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I need to use lists for my program and needed to decide if I use std::vector or std::list. The problem with vector is that there is no remove method and with list that there is no operator []. So I decided to write my own class extending std::list and overloading the [] operator.

My code looks like this:

#include <list>

template <class T >
class myList : public std::list<T>
{
public:
T operator[](int index);
T operator[](int & index);
myList(void);
~myList(void);
};

#include "myList.h"

template<class T>
myList<T>::myList(void): std::list<T>() {}

template<class T>
myList<T>::~myList(void)
{
std::list<T>::~list();
}

template<class T>
T myList<T>::operator[](int index) {
int count = 0;
std::list<T>::iterator itr = this->begin();
while(count != index)itr++;
return *itr;	
}

template<class T>
T myList<T>::operator[](int & index) {
int count = 0;
std::list<T>::iterator itr = this->begin();
while(count != index)itr++;
return *itr;
}

I can compile it but I get a linker error if I try to use it. Any ideas?

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You have T operator[](int index); and T operator[](int & index); but you may want to use T& operator[](int index) and const T& operator[](int index) const instead. Also, inside those functions you can do while (index--) instead of creating a new variable to keep track of count. –  Dennis Aug 13 '13 at 22:17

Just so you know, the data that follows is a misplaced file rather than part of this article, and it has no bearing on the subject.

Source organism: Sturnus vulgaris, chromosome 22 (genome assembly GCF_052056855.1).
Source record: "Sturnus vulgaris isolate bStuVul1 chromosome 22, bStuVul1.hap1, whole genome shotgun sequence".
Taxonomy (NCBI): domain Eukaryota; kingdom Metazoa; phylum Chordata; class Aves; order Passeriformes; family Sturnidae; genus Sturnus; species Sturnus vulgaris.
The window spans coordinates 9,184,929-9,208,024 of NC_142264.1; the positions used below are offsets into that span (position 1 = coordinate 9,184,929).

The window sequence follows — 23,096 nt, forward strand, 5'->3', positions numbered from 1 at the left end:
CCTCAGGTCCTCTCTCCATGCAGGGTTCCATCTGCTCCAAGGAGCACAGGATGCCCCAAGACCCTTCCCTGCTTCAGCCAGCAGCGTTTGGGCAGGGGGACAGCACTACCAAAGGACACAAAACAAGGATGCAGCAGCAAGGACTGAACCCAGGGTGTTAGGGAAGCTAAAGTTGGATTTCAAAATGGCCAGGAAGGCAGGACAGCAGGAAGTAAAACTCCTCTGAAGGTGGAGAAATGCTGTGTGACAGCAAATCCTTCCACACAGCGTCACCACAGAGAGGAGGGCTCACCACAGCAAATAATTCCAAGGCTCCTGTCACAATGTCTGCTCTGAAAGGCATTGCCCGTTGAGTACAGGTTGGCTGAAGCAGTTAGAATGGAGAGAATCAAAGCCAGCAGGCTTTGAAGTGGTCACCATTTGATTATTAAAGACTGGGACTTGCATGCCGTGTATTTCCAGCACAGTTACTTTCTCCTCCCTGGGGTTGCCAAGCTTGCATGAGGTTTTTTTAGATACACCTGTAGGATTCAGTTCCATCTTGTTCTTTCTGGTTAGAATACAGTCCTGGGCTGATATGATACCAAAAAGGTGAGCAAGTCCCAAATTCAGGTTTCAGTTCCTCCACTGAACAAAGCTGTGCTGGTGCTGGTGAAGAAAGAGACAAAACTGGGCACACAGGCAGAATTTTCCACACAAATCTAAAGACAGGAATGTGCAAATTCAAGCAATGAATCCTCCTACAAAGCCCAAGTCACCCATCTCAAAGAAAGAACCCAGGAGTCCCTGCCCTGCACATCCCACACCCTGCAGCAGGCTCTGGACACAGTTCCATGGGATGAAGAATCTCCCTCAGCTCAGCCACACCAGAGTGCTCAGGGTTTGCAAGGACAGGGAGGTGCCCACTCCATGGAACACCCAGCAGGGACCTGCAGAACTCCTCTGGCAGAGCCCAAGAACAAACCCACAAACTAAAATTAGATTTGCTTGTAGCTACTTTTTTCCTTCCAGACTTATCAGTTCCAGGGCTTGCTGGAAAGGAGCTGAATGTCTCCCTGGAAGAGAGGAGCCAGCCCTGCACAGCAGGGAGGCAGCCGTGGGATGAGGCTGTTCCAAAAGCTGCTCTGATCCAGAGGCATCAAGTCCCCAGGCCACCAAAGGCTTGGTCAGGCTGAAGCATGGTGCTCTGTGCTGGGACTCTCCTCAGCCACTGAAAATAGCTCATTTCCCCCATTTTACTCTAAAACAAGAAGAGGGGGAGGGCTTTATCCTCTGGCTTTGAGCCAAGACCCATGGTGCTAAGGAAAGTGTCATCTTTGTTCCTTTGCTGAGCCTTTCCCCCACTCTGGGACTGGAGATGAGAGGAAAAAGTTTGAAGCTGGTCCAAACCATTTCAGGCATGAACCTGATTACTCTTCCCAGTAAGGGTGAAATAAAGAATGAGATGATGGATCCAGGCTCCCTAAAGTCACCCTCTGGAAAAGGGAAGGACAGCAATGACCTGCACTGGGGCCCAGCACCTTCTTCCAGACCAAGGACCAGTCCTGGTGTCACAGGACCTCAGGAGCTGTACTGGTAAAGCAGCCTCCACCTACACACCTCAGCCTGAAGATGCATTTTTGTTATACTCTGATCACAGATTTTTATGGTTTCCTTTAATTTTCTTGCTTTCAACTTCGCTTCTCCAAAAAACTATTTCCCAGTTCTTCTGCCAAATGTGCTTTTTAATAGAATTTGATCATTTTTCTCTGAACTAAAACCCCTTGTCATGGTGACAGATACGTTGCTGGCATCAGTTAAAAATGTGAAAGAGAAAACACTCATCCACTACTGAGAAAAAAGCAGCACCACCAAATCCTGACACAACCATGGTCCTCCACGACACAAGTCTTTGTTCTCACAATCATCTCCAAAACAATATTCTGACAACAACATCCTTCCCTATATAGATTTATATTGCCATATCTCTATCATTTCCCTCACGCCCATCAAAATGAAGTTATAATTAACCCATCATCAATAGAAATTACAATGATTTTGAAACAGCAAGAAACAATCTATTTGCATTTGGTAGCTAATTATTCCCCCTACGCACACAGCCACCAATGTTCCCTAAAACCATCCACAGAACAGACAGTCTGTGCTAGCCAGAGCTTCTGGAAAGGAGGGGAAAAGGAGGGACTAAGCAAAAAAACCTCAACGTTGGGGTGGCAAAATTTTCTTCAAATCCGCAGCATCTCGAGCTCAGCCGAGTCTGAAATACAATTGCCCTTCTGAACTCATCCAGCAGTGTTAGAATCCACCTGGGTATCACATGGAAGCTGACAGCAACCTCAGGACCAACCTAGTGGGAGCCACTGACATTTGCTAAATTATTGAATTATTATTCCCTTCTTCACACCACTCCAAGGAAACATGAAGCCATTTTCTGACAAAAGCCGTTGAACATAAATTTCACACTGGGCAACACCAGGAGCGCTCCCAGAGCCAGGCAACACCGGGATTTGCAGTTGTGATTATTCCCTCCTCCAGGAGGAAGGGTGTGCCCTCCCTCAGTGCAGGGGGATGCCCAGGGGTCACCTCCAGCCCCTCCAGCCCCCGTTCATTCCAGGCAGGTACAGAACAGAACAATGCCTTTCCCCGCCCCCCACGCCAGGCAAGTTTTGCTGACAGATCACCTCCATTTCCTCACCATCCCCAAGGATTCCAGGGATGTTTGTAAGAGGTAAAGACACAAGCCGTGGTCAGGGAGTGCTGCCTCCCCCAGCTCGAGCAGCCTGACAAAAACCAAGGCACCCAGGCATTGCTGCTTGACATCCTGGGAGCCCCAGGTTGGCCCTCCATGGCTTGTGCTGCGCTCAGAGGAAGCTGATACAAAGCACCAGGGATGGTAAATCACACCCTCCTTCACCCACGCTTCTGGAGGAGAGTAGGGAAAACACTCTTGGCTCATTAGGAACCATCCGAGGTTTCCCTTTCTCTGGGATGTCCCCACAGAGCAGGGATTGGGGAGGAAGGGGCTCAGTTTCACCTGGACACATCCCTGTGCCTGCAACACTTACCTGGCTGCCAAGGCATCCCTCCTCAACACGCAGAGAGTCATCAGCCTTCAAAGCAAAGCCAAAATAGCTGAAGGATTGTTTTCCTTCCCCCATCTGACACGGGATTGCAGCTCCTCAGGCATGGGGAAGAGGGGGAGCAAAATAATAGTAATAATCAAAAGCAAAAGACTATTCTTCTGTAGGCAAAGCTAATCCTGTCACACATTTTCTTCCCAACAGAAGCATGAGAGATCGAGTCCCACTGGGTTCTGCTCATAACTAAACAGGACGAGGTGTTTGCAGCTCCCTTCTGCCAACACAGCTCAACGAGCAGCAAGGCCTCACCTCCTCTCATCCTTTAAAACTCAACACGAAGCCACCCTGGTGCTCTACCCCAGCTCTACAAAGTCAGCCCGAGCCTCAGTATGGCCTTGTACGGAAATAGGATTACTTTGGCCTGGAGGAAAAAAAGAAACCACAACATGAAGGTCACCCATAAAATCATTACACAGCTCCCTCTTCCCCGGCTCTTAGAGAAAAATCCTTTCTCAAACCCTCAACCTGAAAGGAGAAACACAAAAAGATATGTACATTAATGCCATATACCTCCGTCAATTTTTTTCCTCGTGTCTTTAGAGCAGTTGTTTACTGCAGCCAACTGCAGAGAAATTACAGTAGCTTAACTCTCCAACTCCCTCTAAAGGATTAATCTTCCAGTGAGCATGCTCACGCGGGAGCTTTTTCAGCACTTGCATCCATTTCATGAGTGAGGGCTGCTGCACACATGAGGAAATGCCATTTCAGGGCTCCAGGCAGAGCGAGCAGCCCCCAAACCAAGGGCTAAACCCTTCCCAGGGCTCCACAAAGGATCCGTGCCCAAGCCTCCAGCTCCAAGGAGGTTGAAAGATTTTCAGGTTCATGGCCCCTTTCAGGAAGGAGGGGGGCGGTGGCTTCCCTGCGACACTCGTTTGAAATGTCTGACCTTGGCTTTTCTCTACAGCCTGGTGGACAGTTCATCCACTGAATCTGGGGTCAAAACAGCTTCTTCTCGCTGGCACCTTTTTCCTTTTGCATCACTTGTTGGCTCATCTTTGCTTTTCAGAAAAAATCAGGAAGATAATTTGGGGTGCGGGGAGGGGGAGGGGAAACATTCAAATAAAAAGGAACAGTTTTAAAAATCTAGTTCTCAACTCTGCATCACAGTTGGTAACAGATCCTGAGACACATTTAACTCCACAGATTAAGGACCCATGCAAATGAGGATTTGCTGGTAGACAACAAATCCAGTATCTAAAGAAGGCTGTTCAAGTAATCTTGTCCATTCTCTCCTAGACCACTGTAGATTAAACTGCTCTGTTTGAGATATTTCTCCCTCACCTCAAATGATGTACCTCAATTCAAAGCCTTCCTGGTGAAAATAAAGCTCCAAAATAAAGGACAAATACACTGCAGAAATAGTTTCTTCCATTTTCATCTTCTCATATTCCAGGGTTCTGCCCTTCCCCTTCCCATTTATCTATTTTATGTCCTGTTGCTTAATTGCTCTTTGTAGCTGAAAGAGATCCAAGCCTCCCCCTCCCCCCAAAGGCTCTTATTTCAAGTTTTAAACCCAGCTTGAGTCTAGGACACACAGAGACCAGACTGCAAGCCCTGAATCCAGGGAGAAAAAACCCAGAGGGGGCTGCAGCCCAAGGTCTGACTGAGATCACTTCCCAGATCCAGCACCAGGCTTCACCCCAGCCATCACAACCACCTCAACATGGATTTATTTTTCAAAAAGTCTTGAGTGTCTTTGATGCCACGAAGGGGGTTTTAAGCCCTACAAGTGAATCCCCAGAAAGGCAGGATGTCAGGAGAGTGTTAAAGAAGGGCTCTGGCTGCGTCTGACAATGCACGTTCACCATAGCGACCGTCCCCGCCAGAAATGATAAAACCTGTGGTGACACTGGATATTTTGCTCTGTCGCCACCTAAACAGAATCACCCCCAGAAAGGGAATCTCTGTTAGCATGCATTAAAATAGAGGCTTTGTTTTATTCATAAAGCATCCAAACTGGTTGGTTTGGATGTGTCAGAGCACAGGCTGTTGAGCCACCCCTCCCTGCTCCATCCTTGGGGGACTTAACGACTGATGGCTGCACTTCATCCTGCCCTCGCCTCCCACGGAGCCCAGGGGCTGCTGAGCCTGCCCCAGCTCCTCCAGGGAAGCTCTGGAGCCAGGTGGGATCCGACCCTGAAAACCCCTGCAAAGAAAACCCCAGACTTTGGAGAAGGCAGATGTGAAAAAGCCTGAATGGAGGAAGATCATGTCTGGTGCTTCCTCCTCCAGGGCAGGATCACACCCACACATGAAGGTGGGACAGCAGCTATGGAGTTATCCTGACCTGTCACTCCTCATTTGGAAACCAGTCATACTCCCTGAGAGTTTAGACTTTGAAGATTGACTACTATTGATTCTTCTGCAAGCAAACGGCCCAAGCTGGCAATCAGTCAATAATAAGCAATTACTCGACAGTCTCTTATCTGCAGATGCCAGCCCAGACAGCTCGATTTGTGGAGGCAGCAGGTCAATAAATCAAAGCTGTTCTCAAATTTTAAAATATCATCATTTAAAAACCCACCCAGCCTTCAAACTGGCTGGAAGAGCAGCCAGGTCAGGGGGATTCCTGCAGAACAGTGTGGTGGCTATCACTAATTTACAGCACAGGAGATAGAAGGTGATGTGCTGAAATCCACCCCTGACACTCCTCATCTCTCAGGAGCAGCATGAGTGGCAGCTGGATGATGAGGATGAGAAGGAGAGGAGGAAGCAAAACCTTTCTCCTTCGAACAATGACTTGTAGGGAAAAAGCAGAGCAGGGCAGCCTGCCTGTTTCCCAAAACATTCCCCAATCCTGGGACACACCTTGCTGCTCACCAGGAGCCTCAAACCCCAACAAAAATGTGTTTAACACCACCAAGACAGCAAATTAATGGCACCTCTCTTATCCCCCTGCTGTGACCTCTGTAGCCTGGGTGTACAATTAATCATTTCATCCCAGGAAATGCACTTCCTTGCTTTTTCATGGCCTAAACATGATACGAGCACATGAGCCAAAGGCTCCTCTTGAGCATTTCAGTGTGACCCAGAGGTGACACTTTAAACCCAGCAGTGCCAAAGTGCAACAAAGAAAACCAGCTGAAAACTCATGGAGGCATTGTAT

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8 Answers

up vote 8 down vote accepted

All template code should be put in header file. This fill fix linking problems (that's the simplest way). The reason it happens is because compilers compiles every source (.cc) file separately from other files. On the other hand it needs to know what code exactly it needs to create (i.e. what is the T in template is substituted with), and it has no other way to know it unless the programmer tells it explicitly or includes all the code when template instantiation happens. I.e. when mylist.cc is compiled, it knows nothing about mylist users and what code needs to be created. On the other hand if listuser.cc is compiled, and all the mylist code is present, the compiler creates needed mylist code. You can read more about it in here or in Stroustrup.

Your code has problems, what if user requests negative or too large (more than amount of elements in the list). And i didn't look too much.

Besides, i don't know how u plan to use it, but your operator[] is O(N) time, which will probably easily lead to O(N*N) loops...

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1  
"your operator[] is O(N) time" - this is exactly why it is not included in the standard's std::list<>. –  Michael Burr Dec 14 '08 at 17:29
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Depending on your needs, you should use std::vector (if you need often appends/removes at the end, and random access), or std::deque (if you need often appends/removes at the end or at the beginning, and your dataset is huge, and still want random access). Here is a good picture showing you how to make the decision:

Container Choice

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That is great, especially if you took the time to make it! +1 –  Samaursa Oct 31 '11 at 2:43
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Given your original problem statement,